Chesterton Tribune



Town planners debate commercial/industrial or residential for Crocker

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Olthof Homes LLC is looking to get a long dormant planned unit development project--located on 1050N in the Crocker area of Chesterton--off the dime.

The only trick: Olthof is hopeful the Advisory Planning Commission would be amenable either to eliminating or otherwise drastically reducing the commercial component of the mixed-use PUD.

Olthof representative Ed Recktenwall appeared before the Plan Commission at its meeting Thursday night to make the request, after Olthof acquired the 39-acre property on contract earlier this year from original developer Don Coker, who secured approval for the PUD in 2005.

The town duly annexed the site--located south of 1050N and west of the Abercrombie Woods subdivision--in 2007 but Coker, following primary plat approval, let the project go fallow.

As Recktenwall reminded the commission, Coker’s PUD provides for 48 single-family homes in an R-1 strip on the east side of the site, then 23 duplexes in an R-2 strip in the middle, and finally nine acres of mixed business and light industrial on the west side.

Olthof, however--which is currently building homes in the Morgan’s Corner neighborhood of Coffee Creek Center--isn’t in the business of commercial development, Recktenwall said. Olthof’s proposal: either reducing the number of commercial lots on the property or eliminating them altogether. Proposed changes include adding up to 27 more R-2 lots in the middle strip in place of the commercial space to bring the total number of R-2 lots to 50. The 43 R-1 lots would remain unchanged.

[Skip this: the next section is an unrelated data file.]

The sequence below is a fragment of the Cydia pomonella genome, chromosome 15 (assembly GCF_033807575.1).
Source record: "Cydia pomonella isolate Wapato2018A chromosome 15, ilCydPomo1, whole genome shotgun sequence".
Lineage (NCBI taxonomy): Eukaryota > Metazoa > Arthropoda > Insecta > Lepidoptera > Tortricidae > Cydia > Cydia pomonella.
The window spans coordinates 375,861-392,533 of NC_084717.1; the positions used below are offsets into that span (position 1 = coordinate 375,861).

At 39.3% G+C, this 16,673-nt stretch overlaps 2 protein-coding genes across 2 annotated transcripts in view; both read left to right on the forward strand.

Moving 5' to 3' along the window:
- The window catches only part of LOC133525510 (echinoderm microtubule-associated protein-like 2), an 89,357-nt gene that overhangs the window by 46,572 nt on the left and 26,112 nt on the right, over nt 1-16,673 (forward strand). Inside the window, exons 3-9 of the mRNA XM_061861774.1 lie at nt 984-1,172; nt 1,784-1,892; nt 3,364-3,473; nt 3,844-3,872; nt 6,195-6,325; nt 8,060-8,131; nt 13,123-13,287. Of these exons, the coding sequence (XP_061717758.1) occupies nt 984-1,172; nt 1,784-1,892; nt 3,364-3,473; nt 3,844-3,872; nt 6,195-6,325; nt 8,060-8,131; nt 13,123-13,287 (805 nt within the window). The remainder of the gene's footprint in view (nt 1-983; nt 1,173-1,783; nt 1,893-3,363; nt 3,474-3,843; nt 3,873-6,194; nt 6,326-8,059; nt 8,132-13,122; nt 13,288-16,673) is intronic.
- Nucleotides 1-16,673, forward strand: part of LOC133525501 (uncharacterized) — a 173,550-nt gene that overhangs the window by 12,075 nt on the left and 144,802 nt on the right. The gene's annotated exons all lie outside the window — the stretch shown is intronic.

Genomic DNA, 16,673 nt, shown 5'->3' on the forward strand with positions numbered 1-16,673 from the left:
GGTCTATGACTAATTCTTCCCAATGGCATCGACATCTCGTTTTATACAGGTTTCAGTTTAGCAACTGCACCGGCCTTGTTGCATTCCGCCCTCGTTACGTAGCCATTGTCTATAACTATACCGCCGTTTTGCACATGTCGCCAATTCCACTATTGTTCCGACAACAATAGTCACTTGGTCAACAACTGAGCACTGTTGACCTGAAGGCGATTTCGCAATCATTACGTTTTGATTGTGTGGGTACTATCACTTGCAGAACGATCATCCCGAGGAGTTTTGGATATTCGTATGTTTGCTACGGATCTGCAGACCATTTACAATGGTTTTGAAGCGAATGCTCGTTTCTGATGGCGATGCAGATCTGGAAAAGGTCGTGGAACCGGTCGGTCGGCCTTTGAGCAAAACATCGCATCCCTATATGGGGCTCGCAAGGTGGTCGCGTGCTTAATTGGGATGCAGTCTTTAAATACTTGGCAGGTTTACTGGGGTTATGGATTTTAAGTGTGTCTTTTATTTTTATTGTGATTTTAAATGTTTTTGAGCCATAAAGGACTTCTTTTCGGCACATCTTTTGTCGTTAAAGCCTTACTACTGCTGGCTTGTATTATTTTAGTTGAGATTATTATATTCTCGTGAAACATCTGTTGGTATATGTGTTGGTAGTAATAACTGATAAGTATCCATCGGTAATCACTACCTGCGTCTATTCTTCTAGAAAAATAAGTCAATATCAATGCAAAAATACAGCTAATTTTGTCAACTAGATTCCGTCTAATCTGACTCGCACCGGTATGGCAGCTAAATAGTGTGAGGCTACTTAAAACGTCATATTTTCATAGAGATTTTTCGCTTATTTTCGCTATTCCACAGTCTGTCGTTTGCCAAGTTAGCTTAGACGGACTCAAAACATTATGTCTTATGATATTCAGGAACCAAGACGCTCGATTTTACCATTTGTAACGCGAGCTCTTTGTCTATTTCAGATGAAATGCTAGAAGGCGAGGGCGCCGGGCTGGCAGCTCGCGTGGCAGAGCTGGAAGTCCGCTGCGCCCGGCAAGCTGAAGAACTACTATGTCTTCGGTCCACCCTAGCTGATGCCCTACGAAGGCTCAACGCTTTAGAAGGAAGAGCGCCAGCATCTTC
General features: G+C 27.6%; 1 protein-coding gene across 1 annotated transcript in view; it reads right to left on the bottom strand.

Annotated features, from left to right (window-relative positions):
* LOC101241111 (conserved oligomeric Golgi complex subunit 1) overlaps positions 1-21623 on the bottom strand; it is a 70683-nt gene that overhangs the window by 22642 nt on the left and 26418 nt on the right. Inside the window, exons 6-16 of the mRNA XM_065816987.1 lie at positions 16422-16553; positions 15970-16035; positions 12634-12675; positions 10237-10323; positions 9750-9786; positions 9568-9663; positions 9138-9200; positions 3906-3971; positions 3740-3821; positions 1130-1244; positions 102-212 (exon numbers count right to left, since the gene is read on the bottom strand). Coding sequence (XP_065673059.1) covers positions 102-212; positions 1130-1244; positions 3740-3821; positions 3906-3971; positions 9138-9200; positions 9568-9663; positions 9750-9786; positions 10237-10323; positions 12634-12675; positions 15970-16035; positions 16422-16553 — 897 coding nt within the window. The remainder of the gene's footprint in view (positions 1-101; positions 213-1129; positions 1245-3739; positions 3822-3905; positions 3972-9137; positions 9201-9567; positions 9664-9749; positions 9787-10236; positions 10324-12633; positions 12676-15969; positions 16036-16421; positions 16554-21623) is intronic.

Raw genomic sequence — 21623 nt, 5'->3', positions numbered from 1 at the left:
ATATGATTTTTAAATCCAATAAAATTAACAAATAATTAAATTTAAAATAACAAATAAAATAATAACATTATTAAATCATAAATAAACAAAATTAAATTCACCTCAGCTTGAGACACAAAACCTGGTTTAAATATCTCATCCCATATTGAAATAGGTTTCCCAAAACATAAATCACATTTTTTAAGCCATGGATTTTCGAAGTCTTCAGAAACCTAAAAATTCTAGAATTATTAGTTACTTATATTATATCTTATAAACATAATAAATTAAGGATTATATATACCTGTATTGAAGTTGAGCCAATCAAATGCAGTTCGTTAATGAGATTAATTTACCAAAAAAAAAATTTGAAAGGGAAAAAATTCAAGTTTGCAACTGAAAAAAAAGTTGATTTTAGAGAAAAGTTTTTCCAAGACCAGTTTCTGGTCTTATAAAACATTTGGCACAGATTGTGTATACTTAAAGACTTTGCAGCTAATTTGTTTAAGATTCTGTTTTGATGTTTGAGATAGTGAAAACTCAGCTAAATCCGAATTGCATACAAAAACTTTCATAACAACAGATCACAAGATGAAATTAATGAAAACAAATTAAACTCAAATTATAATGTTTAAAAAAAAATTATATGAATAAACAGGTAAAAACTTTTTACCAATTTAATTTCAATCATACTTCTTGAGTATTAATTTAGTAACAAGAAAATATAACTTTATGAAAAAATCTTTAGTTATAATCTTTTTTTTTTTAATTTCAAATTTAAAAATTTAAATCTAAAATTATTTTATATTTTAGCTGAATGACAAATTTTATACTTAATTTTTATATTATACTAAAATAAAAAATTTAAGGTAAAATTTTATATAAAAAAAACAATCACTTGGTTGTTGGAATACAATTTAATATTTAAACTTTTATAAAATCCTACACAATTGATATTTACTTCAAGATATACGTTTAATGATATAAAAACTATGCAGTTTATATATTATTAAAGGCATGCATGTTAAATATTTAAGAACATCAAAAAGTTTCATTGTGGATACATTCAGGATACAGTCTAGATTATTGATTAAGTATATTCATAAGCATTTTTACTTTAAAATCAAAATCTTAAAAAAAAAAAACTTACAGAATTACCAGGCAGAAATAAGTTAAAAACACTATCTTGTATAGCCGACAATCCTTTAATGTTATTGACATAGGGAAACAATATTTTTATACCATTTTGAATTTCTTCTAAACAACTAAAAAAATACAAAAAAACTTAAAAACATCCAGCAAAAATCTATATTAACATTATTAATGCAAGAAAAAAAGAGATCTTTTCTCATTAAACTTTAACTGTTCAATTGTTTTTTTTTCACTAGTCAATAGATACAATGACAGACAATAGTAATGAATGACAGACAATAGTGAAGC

Planner Thomas Kopko, however, raised concerns about commercial land going to waste. “I just hate to see us lose more and more commercial,” he said. “I hate to see commercial lose out to residential.”

Planner Sharon Darnell said the same. “Our concern is trying to find places for people to work here, with good-paying jobs.”

Recktenwall responded that in Olthof’s development experience, the commercial market right now is lackluster. But he said that Olthof is willing to compromise with the town and suggested that the northwest corner of the property could be left commercial.

President George Stone indicated that he was unprepared to make any immediate decision. “Without doing a little research, I can’t make a decision one way or another,” he said.

The commission did ask Town Engineer Mark O’Dell what he has observed regarding the level of interest in commercial development in Chesterton. O’Dell said that there is interest but often inquiries focus on Coffee Creek Center and specific vacant parcels of land. Of Springdale, O’Dell said that there hasn’t been any interest. “The west side is dead. I don’t think anyone even knows the parcel exists anymore.”

When Planner Jim Kowalski expressed surprise that Recktenwall was even appearing before the commission, seeking to amend the PUD at this time, O’Dell replied that Olthof first approached staff about the issue and that he directed Recktenwall to the commission. “No decision needs to be made tonight,” O’Dell said. “Just think about it for a month, If you want commercial, they need to know that.”

The commission will revisit the issue at its meeting next month.



Posted 10/20/2017




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